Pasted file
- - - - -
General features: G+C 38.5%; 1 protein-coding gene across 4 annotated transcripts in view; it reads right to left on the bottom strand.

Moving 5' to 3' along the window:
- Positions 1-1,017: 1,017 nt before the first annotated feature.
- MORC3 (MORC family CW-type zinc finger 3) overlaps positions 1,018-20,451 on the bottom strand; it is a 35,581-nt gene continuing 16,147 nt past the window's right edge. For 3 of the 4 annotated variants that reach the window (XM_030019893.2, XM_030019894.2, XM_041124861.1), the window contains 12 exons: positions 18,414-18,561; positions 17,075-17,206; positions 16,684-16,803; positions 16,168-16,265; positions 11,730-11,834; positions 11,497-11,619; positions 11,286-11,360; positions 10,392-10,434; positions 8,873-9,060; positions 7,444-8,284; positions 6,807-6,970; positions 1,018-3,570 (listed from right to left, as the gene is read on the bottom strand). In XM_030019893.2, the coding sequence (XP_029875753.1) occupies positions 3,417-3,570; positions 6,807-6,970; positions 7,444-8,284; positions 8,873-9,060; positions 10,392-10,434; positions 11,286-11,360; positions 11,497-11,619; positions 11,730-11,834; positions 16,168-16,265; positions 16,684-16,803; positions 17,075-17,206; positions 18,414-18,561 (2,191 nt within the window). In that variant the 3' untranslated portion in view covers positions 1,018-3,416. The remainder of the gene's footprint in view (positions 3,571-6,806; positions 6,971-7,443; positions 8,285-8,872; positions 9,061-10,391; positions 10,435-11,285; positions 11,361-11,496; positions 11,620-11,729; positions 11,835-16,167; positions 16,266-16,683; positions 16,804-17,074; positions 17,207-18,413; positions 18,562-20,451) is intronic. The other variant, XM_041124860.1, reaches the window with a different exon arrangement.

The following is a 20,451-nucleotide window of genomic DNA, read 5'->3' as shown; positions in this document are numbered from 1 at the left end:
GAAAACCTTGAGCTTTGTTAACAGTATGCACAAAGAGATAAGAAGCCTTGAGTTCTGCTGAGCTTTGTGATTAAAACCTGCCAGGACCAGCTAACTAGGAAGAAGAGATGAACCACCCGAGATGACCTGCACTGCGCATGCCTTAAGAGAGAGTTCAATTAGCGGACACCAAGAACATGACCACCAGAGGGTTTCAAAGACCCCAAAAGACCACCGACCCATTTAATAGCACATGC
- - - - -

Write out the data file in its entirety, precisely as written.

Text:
General features: G+C 38.5%; 1 protein-coding gene across 4 annotated transcripts in view; it reads right to left on the bottom strand.

Moving 5' to 3' along the window:
- Positions 1-1,017: 1,017 nt before the first annotated feature.
- MORC3 (MORC family CW-type zinc finger 3) overlaps positions 1,018-20,451 on the bottom strand; it is a 35,581-nt gene continuing 16,147 nt past the window's right edge. For 3 of the 4 annotated variants that reach the window (XM_030019893.2, XM_030019894.2, XM_041124861.1), the window contains 12 exons: positions 18,414-18,561; positions 17,075-17,206; positions 16,684-16,803; positions 16,168-16,265; positions 11,730-11,834; positions 11,497-11,619; positions 11,286-11,360; positions 10,392-10,434; positions 8,873-9,060; positions 7,444-8,284; positions 6,807-6,970; positions 1,018-3,570 (listed from right to left, as the gene is read on the bottom strand). In XM_030019893.2, the coding sequence (XP_029875753.1) occupies positions 3,417-3,570; positions 6,807-6,970; positions 7,444-8,284; positions 8,873-9,060; positions 10,392-10,434; positions 11,286-11,360; positions 11,497-11,619; positions 11,730-11,834; positions 16,168-16,265; positions 16,684-16,803; positions 17,075-17,206; positions 18,414-18,561 (2,191 nt within the window). In that variant the 3' untranslated portion in view covers positions 1,018-3,416. The remainder of the gene's footprint in view (positions 3,571-6,806; positions 6,971-7,443; positions 8,285-8,872; positions 9,061-10,391; positions 10,435-11,285; positions 11,361-11,496; positions 11,620-11,729; positions 11,835-16,167; positions 16,266-16,683; positions 16,804-17,074; positions 17,207-18,413; positions 18,562-20,451) is intronic. The other variant, XM_041124860.1, reaches the window with a different exon arrangement.

The following is a 20,451-nucleotide window of genomic DNA, read 5'->3' as shown; positions in this document are numbered from 1 at the left end:
GAAAACCTTGAGCTTTGTTAACAGTATGCACAAAGAGATAAGAAGCCTTGAGTTCTGCTGAGCTTTGTGATTAAAACCTGCCAGGACCAGCTAACTAGGAAGAAGAGATGAACCACCCGAGATGACCTGCACTGCGCATGCCTTAAGAGAGAGTTCAATTAGCGGACACCAAGAACATGACCACCAGAGGGTTTCAAAGACCCCAAAAGACCACCGACCCATTTAATAGCACATGC